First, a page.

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[Show Review] The Rap Van - Lando Chill

Novelty is defined as the quality of being new, original, or unusual. I went to the Rap Van expecting an experience that was novel. I had never heard of a rap show being held in a van while the van drove around for 20 to 30 minutes. This type of show, to me, was certainly a new type of show.

What I experienced, however, wasn’t just something new or different from anything I had seen or known before. What I experienced left me feeling like only a few other shows had ever left me feeling. The Lando Chill Rap Van experience was amazing. I’ve been to hundreds of shows in my lifetime. There are only a few that I walked away from feeling euphoric and desiring to never leave so that I could hold on to that state of being forever. Prince at Coachella in 08. Del the Funky Homosapien and Casual at the Green Room in 1999. Weezer on their comeback tour at Bostons in 2000. Dr. Dre and Snoop Dogg at Coachella in 2012. I could list a few more experiences where I literally couldn’t stop talking about how incredible the show was. I put this Rap Van show up there with some of my favorite concerts of all time – it was a once a lifetime experience that will be absolutely difficult to replicate.

It’s important to start by detailing the arrangement because the setup, the closeness, and the atmosphere of the show helped create the experience. The show crammed 20 people into the cargo area of a 10 x 5 van. Four people sat against the wall in the back with three people sitting in front of them, three people sitting in front of them and so on until you got to the front of the cargo area where Lando Chill sat in the front left corner, on a straw chair, with a single light shining on him. One girl sat next to him with her back against the passenger chair but the darkness of the van meant for the most part I could only see Lando under the light. The van was draped in black sheets on all three walls and the chairs in front. I could not see the driver’s cabin or out the front window because of the sheets. The sheets caused the cabin to be even darker which helped remove the sense of sight except for visibility of the artist. The floor of the van was covered with a cushy pillow-type sheet, made of some sort of thick fabric that felt like it was filled with the same stuff that filled bean bags. The large cushion was comfortable with very little give. Given the amount of people in the van and the seating arrangement, people sat almost on top of each other. The girl in front of me sat with her back against my knee while I sat with my shoulder on the right wall and my back on the knee of the guy behind me. My friend sat in the middle of the van until he decided to lay back on the leg of the girl behind him. The attendees got close, for sure – the arrangement probably caused my serotonin levels to be higher than usual. The seating arrangement was comfortable for the first 15 minutes or so and then my foot fell asleep and my back started aching.

Both those feelings and my ability to perceive anything other than the sounds and the limited sight of the artist were temporary. The beautiful thing about the Rap Van and what made this experience so amazing was the setup, the closeness of the people, and the atmosphere all intentionally caused me to only focus on the show. I didn’t care that my foot was asleep – I perceived it for a second and then my mind focused back on the music. I didn’t care that I was kind of squished between two people – Lando Chill’s movements had my attention. I didn’t care that my back was aching – matter of fact I only felt it for a second. I literally could only feel happiness and euphoria from the sounds of the performance. It was surreal to have most of my senses be deprived, which was the artist’s and Tom Johnson’s – the Rap Van’s creator and driver - intention.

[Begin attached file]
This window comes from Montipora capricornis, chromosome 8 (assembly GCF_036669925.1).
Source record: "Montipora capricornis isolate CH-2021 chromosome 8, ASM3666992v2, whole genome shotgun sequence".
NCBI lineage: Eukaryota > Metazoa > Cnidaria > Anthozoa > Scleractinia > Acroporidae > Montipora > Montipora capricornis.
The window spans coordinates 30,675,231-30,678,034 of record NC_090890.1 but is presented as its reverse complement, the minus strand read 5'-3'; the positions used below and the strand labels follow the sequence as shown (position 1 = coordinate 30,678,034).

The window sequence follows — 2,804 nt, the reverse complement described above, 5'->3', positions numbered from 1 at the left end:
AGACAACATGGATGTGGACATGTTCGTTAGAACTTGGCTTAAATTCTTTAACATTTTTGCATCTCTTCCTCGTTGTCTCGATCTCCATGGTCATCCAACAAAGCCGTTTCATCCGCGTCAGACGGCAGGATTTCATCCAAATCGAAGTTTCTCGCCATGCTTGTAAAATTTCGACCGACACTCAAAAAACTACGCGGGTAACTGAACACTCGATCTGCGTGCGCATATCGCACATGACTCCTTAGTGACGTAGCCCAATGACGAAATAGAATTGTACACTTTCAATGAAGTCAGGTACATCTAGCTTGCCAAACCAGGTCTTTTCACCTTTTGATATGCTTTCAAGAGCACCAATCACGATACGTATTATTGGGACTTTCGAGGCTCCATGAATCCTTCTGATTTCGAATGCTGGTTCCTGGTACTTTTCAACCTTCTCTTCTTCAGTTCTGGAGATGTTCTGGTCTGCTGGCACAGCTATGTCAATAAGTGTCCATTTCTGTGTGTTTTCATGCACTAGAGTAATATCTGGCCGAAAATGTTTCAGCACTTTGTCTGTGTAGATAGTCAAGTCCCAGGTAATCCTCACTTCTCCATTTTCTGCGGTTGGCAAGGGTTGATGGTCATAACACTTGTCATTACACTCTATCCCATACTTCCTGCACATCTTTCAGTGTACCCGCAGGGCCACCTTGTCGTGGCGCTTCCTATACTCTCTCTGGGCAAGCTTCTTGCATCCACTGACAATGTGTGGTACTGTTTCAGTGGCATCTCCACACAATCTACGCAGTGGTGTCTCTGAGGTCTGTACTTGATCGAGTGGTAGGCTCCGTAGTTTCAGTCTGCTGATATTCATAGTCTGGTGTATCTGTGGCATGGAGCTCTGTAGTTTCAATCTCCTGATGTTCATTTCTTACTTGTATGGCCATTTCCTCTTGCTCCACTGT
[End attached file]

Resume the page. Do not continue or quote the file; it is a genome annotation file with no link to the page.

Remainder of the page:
With the atmosphere creating a singular mood, the performance itself was the only thing to focus on and it was captivating. Lando Chill is certainly chill. When we entered the van, he sat in the corner relaxed and calm looking. Once he started speaking, he spoke slowly and barely above a whisper. Once he started rapping and singing, he exuded energy and passion. The show mostly centered around music from an unreleased album based on the book the Alchemist. The new album is called the Boy Who Spoke to the Wind and it features beats produced by Lasso, who also produced tracks on Lando’s 2016 album, For Mark, Your Son. I love For Mark but the decision to go with those new tracks was another brilliant idea. The unfamiliarity of those new tracks and the dense, rich layers of the beats shifted my focus to the experience. I couldn’t sing along or reflect on the first time I heard a song, instead I could only focus on Lando’s performance. When he wasn’t sitting there calmly yet passionately rapping or singing he was dancing and swaying from side to side. Everything from the music to the vocals to the dancing were trance inducing. At one point, when a song ended we even failed to applaud. Trust me though when I say we gave him props for the performance. When the ride ended and he took us into a sing-along of his track, The Coroner, everyone warmly sang the chorus then broke out into an affectionate applause.

Lando Chill said he didn’t want it to end and I felt the same way - what I had just experienced was beautiful. For 30 minutes or so, I only felt the intense feeling of happiness and nothing in my internal being or external world except for that performance and the feeling of euphoria. Lando told us it was the dopest shit he’s ever done and it didn’t sound like an exaggeration. Because for me, it was definitely one of the most amazing things I had ever experienced.

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